The Rag

How the Club got its name

It is recorded that on one occasion, Captain Billy Duff entered the Club-house late and called for supper. The bill of fare was so meagre that he angrily declared it was a rag and famish affair. The nickname caught on and was quickly known and appreciated as a good joke both in the Club and out of it. Captain Duff himself was so pleased with it that he soon afterwards designed the Club button which was at one time worn by many Members in evening dress.

William Higginson Duff was the son of Alexander Samuel Duff, late Ensign in the 3rd Foot Guards, a large land-owner in Shropshire and Denbigh. He was born in 1811, was gazetted to the 21st North British Fusiliers on July 6, 1830, promoted Lieutenant, October 26, 1832, and exchanged to the 10th Light Dragoons, November 28, 1837. In 1839 he again transferred to the 23rd Welsh Fusiliers but sold his commission for the end of the year.

He joined the Army & Navy Club in 1838. The story of his giving it its nickname does not appear to be recorded in any contemporary work, but may have been handed down by tradition. It first appears in print in Major Griffiths’ Introduction to the Rules and List of Members in 1849.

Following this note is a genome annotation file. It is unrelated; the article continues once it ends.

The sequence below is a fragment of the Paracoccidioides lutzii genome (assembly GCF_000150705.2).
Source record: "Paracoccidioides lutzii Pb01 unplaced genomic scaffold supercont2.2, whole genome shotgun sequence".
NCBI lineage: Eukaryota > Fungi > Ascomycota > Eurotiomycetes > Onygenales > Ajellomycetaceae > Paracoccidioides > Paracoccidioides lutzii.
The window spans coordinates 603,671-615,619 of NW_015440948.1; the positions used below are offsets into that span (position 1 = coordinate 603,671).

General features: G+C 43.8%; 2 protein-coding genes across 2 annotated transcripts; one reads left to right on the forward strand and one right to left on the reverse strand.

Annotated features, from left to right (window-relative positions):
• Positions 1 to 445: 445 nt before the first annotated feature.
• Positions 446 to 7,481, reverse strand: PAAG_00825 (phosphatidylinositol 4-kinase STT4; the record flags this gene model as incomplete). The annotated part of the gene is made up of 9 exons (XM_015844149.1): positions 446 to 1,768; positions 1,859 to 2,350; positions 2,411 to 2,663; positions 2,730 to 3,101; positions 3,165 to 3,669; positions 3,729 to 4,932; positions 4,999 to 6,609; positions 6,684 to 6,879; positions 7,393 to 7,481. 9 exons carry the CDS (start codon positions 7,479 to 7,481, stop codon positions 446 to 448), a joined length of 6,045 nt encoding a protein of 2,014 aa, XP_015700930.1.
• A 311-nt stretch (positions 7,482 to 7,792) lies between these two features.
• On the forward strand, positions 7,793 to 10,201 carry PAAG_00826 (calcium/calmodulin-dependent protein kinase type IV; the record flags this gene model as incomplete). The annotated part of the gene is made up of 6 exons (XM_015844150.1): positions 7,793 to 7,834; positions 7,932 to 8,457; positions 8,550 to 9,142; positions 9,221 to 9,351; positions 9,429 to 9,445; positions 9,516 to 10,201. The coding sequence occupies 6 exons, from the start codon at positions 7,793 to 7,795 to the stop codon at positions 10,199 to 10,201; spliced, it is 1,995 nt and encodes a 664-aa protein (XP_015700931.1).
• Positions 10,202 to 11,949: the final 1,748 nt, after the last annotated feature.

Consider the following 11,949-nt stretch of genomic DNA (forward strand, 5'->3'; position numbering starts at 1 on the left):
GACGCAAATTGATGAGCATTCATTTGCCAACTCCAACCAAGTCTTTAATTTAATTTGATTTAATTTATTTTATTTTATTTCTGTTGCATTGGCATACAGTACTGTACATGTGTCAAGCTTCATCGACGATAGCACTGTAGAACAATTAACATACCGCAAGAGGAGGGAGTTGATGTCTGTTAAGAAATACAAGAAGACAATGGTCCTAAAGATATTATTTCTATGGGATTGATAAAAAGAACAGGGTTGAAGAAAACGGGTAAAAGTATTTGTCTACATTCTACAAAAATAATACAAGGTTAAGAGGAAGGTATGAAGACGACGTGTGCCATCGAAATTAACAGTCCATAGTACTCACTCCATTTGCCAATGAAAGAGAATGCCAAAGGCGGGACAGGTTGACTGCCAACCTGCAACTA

There can be no doubt that Duff did not invent the name himself, but had visited the original Rag and Famish in Cranbourne Alley and mentioned it as the lowest and worst place of resort in his experience. The date of the incident is unknown, but it may be suggested that it was in 1839 while he was still in the 10th Light Dragoons.

The buttons are still made today and may be purchased from Reception.

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